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    Wednesday, February 15, 2006

    Can Women Play Nice At Work and Succeed?


    Peg Tyre of Newsweek investigates by reading three books:

    Tripping the Prom Queen : The Truth About Women and Rivalry by Susan Shapiro Barash; The Girl's Guide to Being a Boss (Without Being a Bitch) : Valuable Lessons, Smart Suggestions, and True Stories for Succeeding as the Chick-in-Charge by Caitlin Friedman and Kimberly Yorio; I Can't Believe She Did That! : Why Women Betray Other Women at Work by Nan Mooney.

    Pity women in the workplace. For the last 40 years, we've been told what it takes to get to the top: determination and a fierce competitive spirit. At the same time, we're relentlessly reminded that we have to play nice—and look good doing it. Then there's the hangover from the women's movement when we were admonished not to compete at all but to band together and help each other. Which in turn sets us up for an ugly and lingering shock when, usually in the early years of our careers, we stumble across a woman manager who isn't interested at all in smoothing the way for other women and in fact, undermines them every way she can.

    Oh yes, the women's movement fucked everything up for women in the workplace.

    In "Tripping the Prom Queen," (St. Martin's Press, March 2006), Susan Shapiro Barash, a feminist scholar, argues that it's high time women pulled back the curtain on feminist orthodoxy. Yes, sisterhood is powerful. But it can also be fraught with conflict, envy, betrayal and jealousy.

    Ummm. I don't think Robin Morgan meant "sisterhood" as just happening to be women in the world, but that very "banding together" we find above. The whole phrase "Sisterhood is powerful," is meant to say, "let's put aside this conflict, envy, betrayal, and jealousy as much as we possibly can in order to move women forward." Agree with it or not, that's what was meant. This may seem petty, but it drives me nuts when journalists for glossies will sacrifice the meaning of language for a perky quip.

    Nan Mooney, who wrote "I Can't Believe She Did That!" (St. Martin's Press, 2005), dwells on the debt modern women owe to feminism. Then she sets about showing how difficult it can be to work with women and how tough it can be for women to admit that. The problem, as Mooney sees it, is that women compete: who's the best-looking, who gets the guy, who gets the plum assignments at work.

    Though neither Tyre nor Mooney seems to be saying directly, this paragraph came the closest to making the point I find most relevant about all these generally rather stupid-ass books: women need to stop competing with each other exclusively and be genuinely competitive (or not) by viewing men and women as potential competitors. The real problem with all this is that, when women were told that, to get ahead in business (or whatever) they had to be competitive, a lot of women apparently heard: "To get ahead, you have to be competitive with other women." If you are a competitive person, you should be a competitive person competing with other people, rather than some tiny subset of people.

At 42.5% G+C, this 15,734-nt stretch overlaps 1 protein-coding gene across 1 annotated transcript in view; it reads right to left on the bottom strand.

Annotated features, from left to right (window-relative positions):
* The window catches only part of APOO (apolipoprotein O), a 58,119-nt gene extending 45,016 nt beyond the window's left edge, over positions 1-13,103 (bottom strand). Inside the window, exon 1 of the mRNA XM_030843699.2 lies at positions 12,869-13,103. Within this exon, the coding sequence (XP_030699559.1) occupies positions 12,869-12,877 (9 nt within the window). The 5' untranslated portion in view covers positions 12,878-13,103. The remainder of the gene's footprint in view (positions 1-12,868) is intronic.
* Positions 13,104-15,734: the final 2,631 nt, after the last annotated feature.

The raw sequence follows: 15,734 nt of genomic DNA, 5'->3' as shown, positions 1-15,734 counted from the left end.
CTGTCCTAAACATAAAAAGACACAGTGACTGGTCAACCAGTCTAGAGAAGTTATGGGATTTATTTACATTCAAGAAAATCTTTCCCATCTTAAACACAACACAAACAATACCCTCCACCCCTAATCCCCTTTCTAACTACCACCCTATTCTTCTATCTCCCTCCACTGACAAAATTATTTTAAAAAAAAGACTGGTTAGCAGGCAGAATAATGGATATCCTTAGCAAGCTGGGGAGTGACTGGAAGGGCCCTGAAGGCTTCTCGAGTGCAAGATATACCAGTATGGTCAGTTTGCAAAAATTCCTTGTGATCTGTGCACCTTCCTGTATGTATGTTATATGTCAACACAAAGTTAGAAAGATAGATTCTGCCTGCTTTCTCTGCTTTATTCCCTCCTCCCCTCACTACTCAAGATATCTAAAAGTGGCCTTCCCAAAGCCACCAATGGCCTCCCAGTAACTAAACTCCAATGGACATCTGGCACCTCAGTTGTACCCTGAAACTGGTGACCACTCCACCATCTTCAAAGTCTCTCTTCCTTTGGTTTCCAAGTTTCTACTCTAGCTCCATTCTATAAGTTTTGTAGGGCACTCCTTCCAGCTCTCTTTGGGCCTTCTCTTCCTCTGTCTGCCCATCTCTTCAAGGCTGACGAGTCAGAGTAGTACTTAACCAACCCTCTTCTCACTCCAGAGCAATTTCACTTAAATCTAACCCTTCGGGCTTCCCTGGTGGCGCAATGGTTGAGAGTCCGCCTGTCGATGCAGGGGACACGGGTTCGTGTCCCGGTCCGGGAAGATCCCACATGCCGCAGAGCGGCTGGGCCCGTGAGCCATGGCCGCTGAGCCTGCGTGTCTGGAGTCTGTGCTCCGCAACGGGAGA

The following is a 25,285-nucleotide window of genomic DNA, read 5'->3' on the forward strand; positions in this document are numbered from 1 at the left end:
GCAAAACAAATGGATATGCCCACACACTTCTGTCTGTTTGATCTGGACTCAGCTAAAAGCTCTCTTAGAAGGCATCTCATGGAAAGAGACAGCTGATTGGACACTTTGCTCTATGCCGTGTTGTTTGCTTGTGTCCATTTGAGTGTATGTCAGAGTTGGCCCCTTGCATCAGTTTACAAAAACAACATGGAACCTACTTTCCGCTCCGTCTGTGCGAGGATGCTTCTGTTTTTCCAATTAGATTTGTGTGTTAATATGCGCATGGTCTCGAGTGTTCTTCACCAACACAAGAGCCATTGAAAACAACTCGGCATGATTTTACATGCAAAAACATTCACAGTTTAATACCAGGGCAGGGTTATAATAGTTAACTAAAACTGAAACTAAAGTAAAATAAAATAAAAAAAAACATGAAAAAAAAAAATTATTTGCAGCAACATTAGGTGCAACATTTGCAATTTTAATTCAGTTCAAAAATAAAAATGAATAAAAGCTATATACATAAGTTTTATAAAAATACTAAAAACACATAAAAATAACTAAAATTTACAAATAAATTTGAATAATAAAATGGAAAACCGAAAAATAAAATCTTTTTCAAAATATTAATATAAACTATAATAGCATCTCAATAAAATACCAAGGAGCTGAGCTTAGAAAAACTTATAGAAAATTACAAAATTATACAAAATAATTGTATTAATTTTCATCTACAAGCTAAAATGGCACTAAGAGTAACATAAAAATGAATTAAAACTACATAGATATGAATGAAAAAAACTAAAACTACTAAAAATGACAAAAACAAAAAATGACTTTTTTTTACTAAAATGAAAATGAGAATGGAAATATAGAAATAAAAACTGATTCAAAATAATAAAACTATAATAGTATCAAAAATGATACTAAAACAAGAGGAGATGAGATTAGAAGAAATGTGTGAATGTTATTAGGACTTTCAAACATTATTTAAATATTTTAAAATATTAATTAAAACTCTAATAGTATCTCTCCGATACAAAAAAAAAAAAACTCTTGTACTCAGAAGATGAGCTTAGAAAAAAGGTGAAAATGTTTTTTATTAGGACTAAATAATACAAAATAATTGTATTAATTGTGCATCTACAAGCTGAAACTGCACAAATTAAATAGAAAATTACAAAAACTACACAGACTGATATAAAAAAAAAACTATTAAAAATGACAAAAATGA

The "chick-in-charge" book, despite it's silly title, seems not-so-bad, though:

    The authors of "The Girl's Guide To Being a Boss (Without Being a Bitch)" (Morgan Road, April 2006), Caitlin Friedman and Kimberly Yorio, must have grown up in the post-Title IX era because their book doesn't concern itself much with the idea that "nice girls don't compete." Just got the corner office? Relax, the authors advise. Enjoy. You've earned it. Friedman and Yorio, a public relations duo, have had enough experience in the workplace to know that being female doesn't make it any easier to manage or be managed. Want to be an excellent boss and a fine example to the younger women in your company? Make sure to use your power for good—of yourself, your company and your underlings—and not for evil. The authors of "The Girl's Guide" weave in interviews from female small-business owners who describe the bitter and the sweet that comes with being the women in charge. Their revelation? If the woman you work for is a bad manager, it may have less to do with gender politics and more to do with the fact that managers everywhere can be anxious, insecure and poorly trained. The Girl's Guide lays out what women in power need to do in order to be firm, fair and above all—successful.

    Naturally, I must point out that it's just as likely that you didn't "earn" that corner office any more than the receptionist did, but, other than that, I can get behind this. I wish, however, that the time would come for bosses of every gender to not want to be bitches and go seek out a book to help them be nice bosses. It'd be nice if all this didn't just apply to the white-collar world, but here I go again asking too much.

    3 Comments:

    Blogger zp said...

    I wonder what the relationship is between professional women's competitiveness and the economics of the college trend you discuss in the very next post?

    12:22 PM  
    Blogger EL said...

    Word- smart point, zp.

    12:28 PM  
    Blogger Omnipotent Poobah said...

    I've worked for quite a few women and men.

    I didn't find anything inherently incompetent about either side, but I did notice differences.

    As a sweeping generalization (which always gets one in trouble) I did think that women sometimes tried to play the game too much like a man instead of playing to female strengths. They seemed to want to be tougher, to out-men men at their own game. I always felt they'de be better served to out-woman them. Different tack to be sure, but able to acheive the same or better results if carried out correctly.

    7:48 PM  

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